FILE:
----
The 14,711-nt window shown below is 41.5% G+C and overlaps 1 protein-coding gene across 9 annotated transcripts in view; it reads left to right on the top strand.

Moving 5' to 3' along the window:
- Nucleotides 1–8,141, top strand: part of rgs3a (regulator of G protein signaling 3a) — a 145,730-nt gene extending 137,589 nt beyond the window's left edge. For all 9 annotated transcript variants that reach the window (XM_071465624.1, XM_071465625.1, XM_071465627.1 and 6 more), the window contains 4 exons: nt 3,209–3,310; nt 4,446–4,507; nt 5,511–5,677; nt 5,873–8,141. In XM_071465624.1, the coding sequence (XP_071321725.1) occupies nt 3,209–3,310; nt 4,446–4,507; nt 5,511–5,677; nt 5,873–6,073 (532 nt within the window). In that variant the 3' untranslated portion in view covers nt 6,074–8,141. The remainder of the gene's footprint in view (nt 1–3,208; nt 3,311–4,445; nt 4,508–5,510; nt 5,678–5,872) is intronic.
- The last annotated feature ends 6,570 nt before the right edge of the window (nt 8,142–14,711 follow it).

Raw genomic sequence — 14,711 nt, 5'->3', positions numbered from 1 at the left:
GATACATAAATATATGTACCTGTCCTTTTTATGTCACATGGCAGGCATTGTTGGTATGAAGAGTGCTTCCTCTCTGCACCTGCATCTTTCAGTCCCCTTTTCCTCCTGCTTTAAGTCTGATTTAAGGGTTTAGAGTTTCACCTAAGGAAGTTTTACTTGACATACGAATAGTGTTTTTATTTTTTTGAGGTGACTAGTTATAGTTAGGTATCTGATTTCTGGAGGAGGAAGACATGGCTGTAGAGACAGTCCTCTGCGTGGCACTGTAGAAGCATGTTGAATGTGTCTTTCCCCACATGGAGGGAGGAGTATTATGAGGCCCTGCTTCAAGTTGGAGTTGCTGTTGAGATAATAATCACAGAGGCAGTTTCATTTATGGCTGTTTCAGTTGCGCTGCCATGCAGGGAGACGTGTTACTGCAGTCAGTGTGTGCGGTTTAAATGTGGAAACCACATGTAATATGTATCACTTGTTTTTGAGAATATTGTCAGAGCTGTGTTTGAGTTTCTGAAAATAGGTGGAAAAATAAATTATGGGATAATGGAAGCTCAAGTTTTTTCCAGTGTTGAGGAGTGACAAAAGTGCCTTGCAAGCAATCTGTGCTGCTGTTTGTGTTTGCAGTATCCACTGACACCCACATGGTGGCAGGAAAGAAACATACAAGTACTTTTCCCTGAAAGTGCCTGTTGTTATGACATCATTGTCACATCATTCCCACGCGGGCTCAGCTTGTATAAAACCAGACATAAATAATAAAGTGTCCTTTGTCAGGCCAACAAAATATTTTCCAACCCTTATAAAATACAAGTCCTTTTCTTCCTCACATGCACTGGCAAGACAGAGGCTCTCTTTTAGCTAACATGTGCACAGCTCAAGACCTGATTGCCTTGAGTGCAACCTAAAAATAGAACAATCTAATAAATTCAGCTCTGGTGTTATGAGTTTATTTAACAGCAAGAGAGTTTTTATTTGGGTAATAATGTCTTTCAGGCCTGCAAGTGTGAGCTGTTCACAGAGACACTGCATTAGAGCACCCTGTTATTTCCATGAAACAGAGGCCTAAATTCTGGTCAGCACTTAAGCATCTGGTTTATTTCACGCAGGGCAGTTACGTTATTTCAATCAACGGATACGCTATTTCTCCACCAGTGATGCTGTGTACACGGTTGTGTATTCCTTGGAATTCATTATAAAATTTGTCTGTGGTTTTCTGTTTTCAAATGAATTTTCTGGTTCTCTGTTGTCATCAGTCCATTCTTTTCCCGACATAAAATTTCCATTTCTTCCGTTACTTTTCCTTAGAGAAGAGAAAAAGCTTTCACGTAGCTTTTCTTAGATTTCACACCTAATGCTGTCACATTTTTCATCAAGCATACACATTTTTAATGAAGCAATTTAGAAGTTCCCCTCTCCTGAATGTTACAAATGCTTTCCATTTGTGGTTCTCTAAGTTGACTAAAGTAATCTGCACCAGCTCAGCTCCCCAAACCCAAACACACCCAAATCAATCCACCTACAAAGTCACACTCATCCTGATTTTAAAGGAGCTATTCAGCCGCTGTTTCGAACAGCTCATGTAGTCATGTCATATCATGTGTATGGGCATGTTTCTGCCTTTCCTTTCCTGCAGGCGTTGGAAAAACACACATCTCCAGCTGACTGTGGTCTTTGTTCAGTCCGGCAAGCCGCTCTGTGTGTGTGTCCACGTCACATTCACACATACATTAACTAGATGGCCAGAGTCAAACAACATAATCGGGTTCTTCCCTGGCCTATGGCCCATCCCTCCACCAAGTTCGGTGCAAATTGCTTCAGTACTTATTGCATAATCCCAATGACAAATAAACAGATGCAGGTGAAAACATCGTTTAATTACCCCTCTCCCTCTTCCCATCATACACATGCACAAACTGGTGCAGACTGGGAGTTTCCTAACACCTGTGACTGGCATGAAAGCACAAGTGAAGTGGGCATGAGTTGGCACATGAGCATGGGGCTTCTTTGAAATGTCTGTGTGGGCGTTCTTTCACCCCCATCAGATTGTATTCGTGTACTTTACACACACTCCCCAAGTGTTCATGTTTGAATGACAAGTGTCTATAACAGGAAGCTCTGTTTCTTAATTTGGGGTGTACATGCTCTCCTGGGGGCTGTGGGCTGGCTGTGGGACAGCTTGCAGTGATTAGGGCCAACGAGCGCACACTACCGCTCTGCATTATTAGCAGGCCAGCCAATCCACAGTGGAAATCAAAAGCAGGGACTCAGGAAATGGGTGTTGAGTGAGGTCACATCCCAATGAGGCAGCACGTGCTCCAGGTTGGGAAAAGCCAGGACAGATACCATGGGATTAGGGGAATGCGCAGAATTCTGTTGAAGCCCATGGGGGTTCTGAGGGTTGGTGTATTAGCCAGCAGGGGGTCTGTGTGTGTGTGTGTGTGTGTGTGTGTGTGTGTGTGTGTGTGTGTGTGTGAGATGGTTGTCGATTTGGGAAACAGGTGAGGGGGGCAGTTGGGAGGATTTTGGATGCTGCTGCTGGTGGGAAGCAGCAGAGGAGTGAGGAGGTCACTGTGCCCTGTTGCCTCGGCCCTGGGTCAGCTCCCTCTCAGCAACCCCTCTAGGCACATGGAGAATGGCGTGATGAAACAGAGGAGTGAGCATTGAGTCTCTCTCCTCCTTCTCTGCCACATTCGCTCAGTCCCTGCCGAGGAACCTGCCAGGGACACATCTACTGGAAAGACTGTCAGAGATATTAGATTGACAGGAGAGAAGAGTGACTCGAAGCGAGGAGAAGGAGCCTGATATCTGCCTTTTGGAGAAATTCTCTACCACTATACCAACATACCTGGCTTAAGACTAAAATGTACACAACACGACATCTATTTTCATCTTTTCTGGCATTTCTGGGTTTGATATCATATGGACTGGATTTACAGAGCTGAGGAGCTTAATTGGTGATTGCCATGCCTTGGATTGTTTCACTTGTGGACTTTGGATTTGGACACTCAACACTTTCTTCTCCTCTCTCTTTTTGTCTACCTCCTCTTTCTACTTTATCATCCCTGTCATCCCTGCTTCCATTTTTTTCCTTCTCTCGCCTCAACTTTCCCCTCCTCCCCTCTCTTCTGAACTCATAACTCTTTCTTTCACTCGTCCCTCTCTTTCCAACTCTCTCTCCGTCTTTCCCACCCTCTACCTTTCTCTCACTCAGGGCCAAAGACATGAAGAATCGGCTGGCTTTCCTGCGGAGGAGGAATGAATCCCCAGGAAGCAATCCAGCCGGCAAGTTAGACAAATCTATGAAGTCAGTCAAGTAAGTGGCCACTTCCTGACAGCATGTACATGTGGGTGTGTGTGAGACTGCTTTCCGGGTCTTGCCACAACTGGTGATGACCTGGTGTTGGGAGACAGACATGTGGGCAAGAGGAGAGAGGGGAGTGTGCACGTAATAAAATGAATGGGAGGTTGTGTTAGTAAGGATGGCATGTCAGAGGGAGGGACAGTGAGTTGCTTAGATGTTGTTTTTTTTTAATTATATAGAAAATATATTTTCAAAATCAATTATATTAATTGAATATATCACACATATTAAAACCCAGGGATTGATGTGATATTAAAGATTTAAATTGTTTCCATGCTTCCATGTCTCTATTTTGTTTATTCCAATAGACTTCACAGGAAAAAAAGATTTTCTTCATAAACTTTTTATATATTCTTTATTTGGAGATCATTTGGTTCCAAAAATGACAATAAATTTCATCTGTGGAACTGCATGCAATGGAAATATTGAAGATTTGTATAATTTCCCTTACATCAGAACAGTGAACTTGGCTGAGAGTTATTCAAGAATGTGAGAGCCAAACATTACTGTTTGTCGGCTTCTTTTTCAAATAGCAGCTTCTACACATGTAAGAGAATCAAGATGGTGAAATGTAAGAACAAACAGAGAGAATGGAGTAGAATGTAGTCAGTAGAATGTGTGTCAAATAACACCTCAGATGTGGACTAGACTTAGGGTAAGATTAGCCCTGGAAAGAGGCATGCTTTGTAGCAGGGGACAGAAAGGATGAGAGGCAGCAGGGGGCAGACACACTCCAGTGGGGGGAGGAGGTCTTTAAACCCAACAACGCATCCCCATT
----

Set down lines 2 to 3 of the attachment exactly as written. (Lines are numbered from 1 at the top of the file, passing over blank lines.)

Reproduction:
Moving 5' to 3' along the window:
- Nucleotides 1–8,141, top strand: part of rgs3a (regulator of G protein signaling 3a) — a 145,730-nt gene extending 137,589 nt beyond the window's left edge. For all 9 annotated transcript variants that reach the window (XM_071465624.1, XM_071465625.1, XM_071465627.1 and 6 more), the window contains 4 exons: nt 3,209–3,310; nt 4,446–4,507; nt 5,511–5,677; nt 5,873–8,141. In XM_071465624.1, the coding sequence (XP_071321725.1) occupies nt 3,209–3,310; nt 4,446–4,507; nt 5,511–5,677; nt 5,873–6,073 (532 nt within the window). In that variant the 3' untranslated portion in view covers nt 6,074–8,141. The remainder of the gene's footprint in view (nt 1–3,208; nt 3,311–4,445; nt 4,508–5,510; nt 5,678–5,872) is intronic.